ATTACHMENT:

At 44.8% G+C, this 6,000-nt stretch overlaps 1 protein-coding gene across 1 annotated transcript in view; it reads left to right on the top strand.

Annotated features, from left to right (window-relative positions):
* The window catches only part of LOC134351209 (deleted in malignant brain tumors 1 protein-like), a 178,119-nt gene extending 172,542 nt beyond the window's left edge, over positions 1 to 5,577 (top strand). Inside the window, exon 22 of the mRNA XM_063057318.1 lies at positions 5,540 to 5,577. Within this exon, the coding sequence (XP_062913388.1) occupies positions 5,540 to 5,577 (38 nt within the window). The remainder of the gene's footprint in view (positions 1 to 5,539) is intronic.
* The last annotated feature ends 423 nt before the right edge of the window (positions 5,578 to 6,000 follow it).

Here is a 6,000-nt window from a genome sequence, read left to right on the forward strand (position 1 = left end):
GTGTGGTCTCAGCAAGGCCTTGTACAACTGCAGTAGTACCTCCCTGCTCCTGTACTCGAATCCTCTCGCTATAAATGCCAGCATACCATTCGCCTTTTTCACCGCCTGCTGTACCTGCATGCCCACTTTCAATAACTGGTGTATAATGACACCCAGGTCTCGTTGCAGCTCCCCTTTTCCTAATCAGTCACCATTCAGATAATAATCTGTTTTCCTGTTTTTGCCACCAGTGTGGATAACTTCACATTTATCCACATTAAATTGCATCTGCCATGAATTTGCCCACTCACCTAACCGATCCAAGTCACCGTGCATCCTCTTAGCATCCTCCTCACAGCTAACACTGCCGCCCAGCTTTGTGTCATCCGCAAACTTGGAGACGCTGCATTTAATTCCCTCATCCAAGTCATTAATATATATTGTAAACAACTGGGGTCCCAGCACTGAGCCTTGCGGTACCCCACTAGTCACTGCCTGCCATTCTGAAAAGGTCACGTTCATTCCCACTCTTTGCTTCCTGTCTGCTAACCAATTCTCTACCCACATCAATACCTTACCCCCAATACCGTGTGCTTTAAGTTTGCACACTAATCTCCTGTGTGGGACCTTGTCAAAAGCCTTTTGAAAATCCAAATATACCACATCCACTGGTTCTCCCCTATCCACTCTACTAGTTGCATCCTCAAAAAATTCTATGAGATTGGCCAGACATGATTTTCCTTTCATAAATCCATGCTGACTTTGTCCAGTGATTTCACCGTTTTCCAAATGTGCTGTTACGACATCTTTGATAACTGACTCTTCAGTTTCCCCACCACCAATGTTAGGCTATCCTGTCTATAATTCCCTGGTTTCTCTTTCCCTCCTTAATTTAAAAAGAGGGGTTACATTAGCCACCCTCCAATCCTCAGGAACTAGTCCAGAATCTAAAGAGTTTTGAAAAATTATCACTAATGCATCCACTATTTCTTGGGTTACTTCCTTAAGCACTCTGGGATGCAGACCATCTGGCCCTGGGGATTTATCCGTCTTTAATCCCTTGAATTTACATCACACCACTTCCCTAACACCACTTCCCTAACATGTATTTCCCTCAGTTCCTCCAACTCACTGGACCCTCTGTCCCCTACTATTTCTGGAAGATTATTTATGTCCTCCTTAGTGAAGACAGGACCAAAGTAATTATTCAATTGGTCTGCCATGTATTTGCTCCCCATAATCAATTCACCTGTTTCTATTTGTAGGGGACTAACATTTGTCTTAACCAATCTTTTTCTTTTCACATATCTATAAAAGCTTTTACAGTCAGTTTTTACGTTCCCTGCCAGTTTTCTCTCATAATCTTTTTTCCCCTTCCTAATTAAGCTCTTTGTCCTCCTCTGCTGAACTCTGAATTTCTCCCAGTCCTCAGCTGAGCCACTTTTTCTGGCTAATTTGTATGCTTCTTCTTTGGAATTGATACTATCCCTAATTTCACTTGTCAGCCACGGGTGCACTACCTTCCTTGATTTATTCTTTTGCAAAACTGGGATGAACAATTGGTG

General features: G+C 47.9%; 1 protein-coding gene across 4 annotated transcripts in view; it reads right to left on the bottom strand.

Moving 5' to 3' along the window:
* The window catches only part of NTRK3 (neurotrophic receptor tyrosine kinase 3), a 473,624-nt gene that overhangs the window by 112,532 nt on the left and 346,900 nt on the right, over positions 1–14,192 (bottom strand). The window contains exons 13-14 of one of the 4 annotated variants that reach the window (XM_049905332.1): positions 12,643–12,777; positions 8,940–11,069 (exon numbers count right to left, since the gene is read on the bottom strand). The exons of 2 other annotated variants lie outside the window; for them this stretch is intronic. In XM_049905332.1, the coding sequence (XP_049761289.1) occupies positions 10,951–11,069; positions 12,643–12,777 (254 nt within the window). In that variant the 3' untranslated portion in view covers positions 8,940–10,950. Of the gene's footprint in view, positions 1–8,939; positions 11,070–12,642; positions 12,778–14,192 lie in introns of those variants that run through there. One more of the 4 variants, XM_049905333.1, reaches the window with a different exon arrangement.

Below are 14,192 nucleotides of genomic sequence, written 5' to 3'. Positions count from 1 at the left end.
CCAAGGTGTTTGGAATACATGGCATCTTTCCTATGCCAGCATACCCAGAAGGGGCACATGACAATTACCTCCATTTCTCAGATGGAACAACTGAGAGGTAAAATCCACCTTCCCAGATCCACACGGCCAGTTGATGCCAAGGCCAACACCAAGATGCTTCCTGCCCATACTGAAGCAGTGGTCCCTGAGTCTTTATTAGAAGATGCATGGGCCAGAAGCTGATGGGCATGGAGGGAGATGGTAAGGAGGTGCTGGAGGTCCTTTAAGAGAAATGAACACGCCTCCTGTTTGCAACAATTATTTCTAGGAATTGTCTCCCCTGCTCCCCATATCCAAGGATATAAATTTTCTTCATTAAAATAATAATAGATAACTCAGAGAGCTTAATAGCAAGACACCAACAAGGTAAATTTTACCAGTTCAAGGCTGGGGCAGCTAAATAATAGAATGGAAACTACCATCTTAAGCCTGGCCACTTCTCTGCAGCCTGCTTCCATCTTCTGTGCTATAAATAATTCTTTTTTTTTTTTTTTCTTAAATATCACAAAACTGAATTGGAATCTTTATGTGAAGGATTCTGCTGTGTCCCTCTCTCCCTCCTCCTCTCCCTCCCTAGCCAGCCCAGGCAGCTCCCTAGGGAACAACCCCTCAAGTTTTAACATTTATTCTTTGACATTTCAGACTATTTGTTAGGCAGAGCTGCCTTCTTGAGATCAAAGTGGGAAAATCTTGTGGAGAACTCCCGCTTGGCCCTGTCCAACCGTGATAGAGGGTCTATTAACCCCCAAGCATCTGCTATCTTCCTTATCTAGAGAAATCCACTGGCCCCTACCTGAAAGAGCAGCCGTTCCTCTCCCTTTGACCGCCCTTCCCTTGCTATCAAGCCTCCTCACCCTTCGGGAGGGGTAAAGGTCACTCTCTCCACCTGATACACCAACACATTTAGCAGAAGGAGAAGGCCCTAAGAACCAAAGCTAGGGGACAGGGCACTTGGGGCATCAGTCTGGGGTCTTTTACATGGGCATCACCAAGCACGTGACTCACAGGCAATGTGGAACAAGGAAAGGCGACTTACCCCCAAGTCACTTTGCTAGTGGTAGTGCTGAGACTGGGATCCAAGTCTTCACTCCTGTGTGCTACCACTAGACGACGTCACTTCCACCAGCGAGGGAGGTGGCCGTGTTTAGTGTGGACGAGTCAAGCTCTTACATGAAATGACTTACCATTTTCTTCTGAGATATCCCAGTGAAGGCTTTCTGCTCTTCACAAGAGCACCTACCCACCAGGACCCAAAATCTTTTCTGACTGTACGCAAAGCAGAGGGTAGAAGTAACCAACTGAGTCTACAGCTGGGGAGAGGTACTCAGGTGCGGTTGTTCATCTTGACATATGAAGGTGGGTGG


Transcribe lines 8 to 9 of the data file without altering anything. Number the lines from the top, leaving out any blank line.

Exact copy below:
Moving 5' to 3' along the window:
* The window catches only part of NTRK3 (neurotrophic receptor tyrosine kinase 3), a 473,624-nt gene that overhangs the window by 112,532 nt on the left and 346,900 nt on the right, over positions 1–14,192 (bottom strand). The window contains exons 13-14 of one of the 4 annotated variants that reach the window (XM_049905332.1): positions 12,643–12,777; positions 8,940–11,069 (exon numbers count right to left, since the gene is read on the bottom strand). The exons of 2 other annotated variants lie outside the window; for them this stretch is intronic. In XM_049905332.1, the coding sequence (XP_049761289.1) occupies positions 10,951–11,069; positions 12,643–12,777 (254 nt within the window). In that variant the 3' untranslated portion in view covers positions 8,940–10,950. Of the gene's footprint in view, positions 1–8,939; positions 11,070–12,642; positions 12,778–14,192 lie in introns of those variants that run through there. One more of the 4 variants, XM_049905333.1, reaches the window with a different exon arrangement.